Timbuktu, a city in Mali, was an important center for Islamic learning and trade during medieval times. It is still used as an important stop for salt caravans and traders. Back in the day, salt was such a sought after commodity that people would trade it, pound for pound, for gold. Some buildings remain from its hay day. Rock paintings found in the area of Gao and Timbuktu suggest the region was inhabited as early as 50,000 BC. Gao, is another city in Mali, which lies right on the meridian marker. In Gao, one can literally stand on the edge of two hemispheres.
Mali may be best known for the Grand Mosque, in the city of Djenne’. It is the largest, mud brick, building in the world and looks like a giant, sand castle. It was built in 1204 AD. The massive Mosque is a national treasure. The bogolanfini cloth, which is a handcrafted, cloth, dyed with mud, is only produced in this part of Africa. The Dogon people, of central Mali, hold a masked festival, featuring 75 different masks, known as the Sigul. This festival only happens every sixty years and lasts for several years, as it travels from village to village. It symbolizes the period between the death of the first ancestor and the moment humans began to speak. The next festival will begin in 2027.
Mauritania, pronounced “more-atania,” also gets its name from an ancient kingdom; the Berber Kingdom of Mauretania. This kingdom existed from the third century to the seventh century BC, to the far north of modern-day Morocco. The Romans referred to the Berber people as “Maures.” The Latin meaning of the word “Mauretania” is “West.” Today about one-third of the population lives in the capital city of Nouakchott, which is located on the Atlantic coast. Nouakchott means, “place of the winds” and was only designated as a capital in 1960, making it one of the newest capitals of the world. The official language is Arabic, with formal recognition of French, Fulani, Soninke and Wolof. There, unfortunately, is constant ethnic conflict, especially between the Nomadic Arabs and the Black Africans.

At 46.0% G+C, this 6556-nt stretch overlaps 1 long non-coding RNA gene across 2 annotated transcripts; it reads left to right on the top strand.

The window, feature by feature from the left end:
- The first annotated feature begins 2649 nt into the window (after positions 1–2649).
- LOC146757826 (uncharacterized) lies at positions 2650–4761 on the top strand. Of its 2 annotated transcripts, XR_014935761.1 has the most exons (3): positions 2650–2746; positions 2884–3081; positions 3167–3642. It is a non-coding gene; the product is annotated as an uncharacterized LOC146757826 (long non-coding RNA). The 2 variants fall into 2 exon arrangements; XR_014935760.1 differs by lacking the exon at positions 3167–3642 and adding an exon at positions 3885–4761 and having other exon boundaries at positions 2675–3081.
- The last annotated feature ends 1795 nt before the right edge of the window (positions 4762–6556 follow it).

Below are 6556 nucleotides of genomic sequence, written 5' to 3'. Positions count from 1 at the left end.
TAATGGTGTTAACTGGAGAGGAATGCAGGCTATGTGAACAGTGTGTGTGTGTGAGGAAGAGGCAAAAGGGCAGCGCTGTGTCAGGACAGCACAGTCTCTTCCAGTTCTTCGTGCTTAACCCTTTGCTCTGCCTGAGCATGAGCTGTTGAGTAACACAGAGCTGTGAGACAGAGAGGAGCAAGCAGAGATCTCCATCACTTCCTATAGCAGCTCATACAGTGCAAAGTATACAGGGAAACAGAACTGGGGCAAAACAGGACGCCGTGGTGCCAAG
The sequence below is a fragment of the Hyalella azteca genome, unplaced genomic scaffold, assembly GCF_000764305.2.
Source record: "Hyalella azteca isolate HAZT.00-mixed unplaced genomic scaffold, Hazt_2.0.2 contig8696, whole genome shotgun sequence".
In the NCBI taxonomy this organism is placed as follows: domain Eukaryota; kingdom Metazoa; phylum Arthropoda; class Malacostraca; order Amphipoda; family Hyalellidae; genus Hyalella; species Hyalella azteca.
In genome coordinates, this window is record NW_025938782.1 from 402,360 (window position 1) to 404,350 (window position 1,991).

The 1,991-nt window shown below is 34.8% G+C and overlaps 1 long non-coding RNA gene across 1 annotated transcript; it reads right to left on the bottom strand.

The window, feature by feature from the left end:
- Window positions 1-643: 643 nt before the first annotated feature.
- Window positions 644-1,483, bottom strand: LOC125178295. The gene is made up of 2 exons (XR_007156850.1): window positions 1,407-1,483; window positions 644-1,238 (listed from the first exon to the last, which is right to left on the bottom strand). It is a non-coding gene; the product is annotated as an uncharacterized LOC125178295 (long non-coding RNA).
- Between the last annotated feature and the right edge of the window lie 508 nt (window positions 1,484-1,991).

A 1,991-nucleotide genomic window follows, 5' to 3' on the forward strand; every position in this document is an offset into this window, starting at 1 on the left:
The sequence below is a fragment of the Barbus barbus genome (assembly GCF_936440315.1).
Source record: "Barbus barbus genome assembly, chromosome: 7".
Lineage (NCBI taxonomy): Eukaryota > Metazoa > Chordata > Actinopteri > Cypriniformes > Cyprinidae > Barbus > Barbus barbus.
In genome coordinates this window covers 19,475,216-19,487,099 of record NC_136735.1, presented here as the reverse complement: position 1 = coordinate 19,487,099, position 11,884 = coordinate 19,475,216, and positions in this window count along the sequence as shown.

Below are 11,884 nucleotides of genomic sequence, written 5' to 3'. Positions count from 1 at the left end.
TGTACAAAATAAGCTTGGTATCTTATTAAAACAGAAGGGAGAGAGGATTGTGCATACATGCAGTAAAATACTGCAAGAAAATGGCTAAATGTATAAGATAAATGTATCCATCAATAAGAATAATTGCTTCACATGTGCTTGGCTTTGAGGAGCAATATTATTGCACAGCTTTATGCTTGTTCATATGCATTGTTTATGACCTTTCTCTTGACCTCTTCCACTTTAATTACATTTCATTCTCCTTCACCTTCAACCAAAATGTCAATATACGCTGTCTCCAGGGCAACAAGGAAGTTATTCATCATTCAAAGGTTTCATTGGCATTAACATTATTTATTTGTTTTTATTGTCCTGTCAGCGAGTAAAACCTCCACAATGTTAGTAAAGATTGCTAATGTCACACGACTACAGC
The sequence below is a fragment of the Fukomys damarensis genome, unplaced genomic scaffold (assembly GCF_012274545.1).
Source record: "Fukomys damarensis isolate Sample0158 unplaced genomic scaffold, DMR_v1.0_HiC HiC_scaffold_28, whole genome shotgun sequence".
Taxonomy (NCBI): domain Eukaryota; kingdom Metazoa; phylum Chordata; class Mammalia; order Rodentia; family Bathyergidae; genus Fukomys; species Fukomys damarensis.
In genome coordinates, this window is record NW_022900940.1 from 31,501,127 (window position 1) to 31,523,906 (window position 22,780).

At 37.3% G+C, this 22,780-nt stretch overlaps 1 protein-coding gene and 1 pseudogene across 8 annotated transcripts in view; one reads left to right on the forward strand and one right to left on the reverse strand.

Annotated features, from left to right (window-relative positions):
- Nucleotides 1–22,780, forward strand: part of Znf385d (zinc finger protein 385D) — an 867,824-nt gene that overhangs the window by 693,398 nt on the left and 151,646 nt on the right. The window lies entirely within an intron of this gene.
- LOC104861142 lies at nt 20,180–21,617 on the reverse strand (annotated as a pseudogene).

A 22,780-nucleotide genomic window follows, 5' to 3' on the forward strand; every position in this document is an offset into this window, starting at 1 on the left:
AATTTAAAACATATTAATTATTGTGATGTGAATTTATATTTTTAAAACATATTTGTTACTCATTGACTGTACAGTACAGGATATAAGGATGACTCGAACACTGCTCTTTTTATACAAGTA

Mauritania is home to what is known as the “Eye of Africa.” If you were to look at it from space, it looks like a perfect, bull’s-eye image. It is believed to be some sort of a highly symmetrical and deeply eroded geologic dome that collapsed. It is massive, with a diameter of 30 miles. Some are amazed by the resemblance of this structure and Plato’s description of the city of Atlantis. Either way, much more research is required, (when it is safe to do so,) to get a better understanding of this unique place. There are other special places in Mauritania, some of which are UNESCO world heritage sites. The old town of Chinguetti is one of them, which draws people from all over and allows them to be transported back in time, into an old Arab town. The prominent landmark in Chinguetti is the Great Mosque, built during the 13th or 14th century and said to be the soul of the city.